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When parents have teenager who is struggling in public school they may look for alternative schools. This article discusses some of the teen help alternative school options for troubled teens such as homeschools, charter schools, military schools, boarding schools, private schools, and more...
When people hear the term alternative schools, they may think only of schools for students at risk. In truth, alternative schools are any school organization that is not the standard, which is held to be the “normal” public school and private schools with a similar, college preparatory curriculum. This article surveys the concept of alternative schools.
Alternative Schools for Students at Risk
“Alternative schools for students at risk” is certainly one category of alternative school. It includes schools that focus on the needs of students with learning disabilities and students with emotional/behavioral disabilities, as well as students facing other kinds of difficulties . This type of school may appear in several guises. It may simply be an alternative public school. It may be a charter school. It may be a specialized private or independent school. Or it could be part of a chain of schools offering a proprietary curriculum or treatment program.
If you are seeking an alternative school of this type, one useful research is the Substance Abuse and Mental Health Services Administration (SAMHSA) National Registry of Evidence-Based Programs and Practices. The search page is here: nrepp.samhsa.gov
Other Types of Alternative School
The National Coalition of Alternative Community Schools (NCACS) membership may help define other types of schools that should be considered alternative schools.
Alternative schools, therefore, include the following:
Pedagogy-Based: These are groups of schools, with or without an organizational connection, that share a common curriculum based on a pedagogical approach and/or methodology. They include Montessori, Steiner or Waldorf, Sudbury, Summerhill, etc.
Military-Focused: These are schools that most often use a JROTC or an ROTC program to prepare students either in leadership and academics or explicitly for military careers. They include the United States Military Academy at West Point, Fishburne Military School, Culver Academies, and TMI - The Episcopal School of Texas, which - as its name suggests - offers faith-based college-preparatory curriculum in a military school setting.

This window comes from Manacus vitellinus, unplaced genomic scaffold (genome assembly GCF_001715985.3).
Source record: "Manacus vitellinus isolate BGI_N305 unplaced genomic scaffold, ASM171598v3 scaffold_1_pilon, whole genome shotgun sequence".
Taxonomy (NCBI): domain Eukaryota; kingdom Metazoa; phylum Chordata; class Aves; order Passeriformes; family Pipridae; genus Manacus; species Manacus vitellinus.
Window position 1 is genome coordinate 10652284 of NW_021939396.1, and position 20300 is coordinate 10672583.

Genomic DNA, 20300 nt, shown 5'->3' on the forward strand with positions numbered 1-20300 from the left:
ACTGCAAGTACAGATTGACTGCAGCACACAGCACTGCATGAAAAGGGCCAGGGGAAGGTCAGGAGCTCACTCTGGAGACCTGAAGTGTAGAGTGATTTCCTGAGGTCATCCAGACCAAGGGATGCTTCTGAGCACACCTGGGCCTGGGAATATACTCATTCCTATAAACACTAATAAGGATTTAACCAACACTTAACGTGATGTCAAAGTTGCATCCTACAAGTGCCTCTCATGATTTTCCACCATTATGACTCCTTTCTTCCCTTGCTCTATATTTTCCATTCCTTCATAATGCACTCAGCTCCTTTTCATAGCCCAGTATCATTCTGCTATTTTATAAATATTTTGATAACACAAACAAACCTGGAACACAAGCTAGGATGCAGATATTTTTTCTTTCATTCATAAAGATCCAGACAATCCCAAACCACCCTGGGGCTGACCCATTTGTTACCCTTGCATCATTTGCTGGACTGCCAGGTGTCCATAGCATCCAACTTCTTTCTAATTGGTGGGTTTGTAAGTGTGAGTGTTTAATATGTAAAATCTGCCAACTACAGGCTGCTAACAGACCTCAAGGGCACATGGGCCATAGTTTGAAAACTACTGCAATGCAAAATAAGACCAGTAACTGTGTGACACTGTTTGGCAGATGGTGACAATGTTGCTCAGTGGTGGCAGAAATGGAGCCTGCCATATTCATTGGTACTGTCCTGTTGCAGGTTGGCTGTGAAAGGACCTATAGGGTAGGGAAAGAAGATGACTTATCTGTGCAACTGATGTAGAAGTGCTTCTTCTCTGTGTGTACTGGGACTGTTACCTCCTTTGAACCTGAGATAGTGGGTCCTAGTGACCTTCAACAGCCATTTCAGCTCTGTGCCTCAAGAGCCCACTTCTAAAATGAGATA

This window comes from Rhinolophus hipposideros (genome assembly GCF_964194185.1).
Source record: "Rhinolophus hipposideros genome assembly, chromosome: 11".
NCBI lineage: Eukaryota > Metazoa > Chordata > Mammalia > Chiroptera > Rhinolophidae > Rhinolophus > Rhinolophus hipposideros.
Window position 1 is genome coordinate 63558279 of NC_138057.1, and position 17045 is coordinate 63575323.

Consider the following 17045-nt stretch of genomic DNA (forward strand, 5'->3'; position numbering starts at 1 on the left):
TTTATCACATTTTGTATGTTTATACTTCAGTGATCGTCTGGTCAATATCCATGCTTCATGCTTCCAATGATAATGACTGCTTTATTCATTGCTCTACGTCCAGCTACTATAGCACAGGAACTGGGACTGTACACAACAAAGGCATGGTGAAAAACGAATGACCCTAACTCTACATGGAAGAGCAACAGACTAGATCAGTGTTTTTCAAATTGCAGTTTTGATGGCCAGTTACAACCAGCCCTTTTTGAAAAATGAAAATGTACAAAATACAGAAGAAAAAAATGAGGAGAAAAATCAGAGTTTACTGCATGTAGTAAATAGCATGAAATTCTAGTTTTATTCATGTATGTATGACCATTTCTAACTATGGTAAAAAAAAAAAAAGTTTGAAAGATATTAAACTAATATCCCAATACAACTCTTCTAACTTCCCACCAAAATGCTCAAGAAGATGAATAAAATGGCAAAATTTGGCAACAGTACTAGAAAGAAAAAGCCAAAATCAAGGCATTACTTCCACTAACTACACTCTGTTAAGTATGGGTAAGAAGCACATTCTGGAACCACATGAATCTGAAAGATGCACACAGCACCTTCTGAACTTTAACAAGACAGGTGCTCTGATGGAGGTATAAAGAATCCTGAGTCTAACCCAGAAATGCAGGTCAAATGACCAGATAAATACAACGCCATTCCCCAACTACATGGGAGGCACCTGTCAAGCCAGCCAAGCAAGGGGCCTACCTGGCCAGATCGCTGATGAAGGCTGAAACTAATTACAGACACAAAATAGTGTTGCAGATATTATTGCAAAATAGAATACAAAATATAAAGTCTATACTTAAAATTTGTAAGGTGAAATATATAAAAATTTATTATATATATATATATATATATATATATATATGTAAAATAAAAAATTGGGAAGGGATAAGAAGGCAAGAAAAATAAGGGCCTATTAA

Sectarian: These are schools in which the curriculum is explicitly tied to a faith and offered in the light of that faith. Often students of other faiths may be accepted into the student body. Such schools are run by Friends (Quakers), Roman Catholic, Muslim, Jewish, Baptist, etc. There are also schools that are more broadly “Christian” or “Bible-based,” without a specified denomination.
Sports-Oriented: These are schools that allow students to pursue training in a sport, sometimes at a very high level, without losing sight of academic goals. This is something different than simply playing a varsity sport: the school’s mission and purpose, in these cases, revolves around the sport, whatever it is. Examples include:
Burke Mountain Academy (Skiing) Vermont
University Charter School, National Elite Gymnastics, Texas
Andrews Osborne Academy (Equestrian Sports), Ohio
Language-Focused: These are schools in which a language besides English is not simply offered but has become a central or core element of the curriculum, possibly being treated as a second language and being used for instruction of other subjects
The Odyssey Charter School (Classical Greek is taught as a second language and used for instruction) Delaware
The Washington Latin Public Charter School (Classical Education), Washington, D.C.
Audubon Charter School/L’Ecole Franco-Americaine (Bilingual English/French) Louisiana - this is the only public elementary school “accredited by the French Ministry of National Education in first through fifth grades.”
Tarek Ibn Ziyad Academy Blaine Charter School: (Arabic) Minnesota
Arts-Centered: These are schools in which arts has left the category of electives and has become the center-piece of the curriculum.
St. Thomas Choir School, New York
Idyllwild Arts Academy, California
Vocational: These are schools that have the future vocation of students firmly in mind as they pursue their final years of secondary schooling.
High School of Fashion Industries, New York
Davis Aerospace Technical High School, Michigan
Virtual: These are schools that students can access from anywhere, as long as they are enrolled, to complete their work independently.
Choosing an Alternative School
Whichever type of alternative school you may consider, make sure you check its accreditation, the qualifications of its teachers, the outcomes from its recent graduates, and its appropriateness for your particular child.
Related Article: Behavior Modification Schools >>